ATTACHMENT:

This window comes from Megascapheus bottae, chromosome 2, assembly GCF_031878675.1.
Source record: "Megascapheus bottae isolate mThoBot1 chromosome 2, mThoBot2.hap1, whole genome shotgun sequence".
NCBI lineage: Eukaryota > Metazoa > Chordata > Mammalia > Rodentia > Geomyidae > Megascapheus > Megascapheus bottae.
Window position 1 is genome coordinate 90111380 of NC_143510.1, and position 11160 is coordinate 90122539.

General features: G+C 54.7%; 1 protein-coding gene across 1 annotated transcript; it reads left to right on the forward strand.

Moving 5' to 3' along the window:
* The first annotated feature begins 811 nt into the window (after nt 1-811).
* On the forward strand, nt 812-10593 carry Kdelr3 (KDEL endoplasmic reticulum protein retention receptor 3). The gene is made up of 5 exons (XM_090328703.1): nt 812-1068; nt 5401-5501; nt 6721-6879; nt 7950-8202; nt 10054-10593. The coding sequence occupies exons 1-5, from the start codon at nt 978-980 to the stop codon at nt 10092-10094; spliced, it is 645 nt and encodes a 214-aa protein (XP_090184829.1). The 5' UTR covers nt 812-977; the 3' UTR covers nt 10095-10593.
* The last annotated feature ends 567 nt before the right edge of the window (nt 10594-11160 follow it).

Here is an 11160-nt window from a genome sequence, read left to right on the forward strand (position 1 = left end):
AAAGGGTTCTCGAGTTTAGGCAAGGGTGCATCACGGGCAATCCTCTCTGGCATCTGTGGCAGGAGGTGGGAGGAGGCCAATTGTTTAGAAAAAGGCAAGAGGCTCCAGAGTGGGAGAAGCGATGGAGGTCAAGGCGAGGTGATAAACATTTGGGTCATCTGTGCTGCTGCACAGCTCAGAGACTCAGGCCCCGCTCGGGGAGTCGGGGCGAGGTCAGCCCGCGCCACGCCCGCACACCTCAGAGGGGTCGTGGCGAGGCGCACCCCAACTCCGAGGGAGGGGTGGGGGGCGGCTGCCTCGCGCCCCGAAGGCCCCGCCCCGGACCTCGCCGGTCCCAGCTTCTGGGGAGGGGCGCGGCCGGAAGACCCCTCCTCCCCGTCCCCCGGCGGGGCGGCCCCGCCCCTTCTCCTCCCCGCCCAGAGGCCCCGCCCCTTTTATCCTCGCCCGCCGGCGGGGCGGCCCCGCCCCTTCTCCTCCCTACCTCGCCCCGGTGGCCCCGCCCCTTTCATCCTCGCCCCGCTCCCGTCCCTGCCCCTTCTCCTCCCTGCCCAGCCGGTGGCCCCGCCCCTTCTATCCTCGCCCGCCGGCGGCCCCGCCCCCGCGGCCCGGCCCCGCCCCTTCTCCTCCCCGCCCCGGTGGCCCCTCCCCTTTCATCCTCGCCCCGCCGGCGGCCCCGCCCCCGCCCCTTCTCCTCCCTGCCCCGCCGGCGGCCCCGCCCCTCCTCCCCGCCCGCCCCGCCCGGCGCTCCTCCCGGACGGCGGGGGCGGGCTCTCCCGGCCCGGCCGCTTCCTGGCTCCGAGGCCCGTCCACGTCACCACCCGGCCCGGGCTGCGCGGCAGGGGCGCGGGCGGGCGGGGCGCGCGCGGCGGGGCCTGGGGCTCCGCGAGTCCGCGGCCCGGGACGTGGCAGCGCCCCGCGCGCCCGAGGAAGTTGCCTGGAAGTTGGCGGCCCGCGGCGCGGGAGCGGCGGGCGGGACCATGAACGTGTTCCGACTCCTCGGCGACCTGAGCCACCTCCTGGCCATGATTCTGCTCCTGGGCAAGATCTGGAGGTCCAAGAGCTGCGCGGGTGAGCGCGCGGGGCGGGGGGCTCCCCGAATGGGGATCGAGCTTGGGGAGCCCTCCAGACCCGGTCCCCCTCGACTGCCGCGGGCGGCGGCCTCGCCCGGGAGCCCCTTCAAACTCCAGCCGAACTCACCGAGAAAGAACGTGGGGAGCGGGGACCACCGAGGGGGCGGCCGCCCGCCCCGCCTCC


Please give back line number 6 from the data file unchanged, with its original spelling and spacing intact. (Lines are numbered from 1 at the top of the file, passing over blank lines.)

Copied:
Moving 5' to 3' along the window: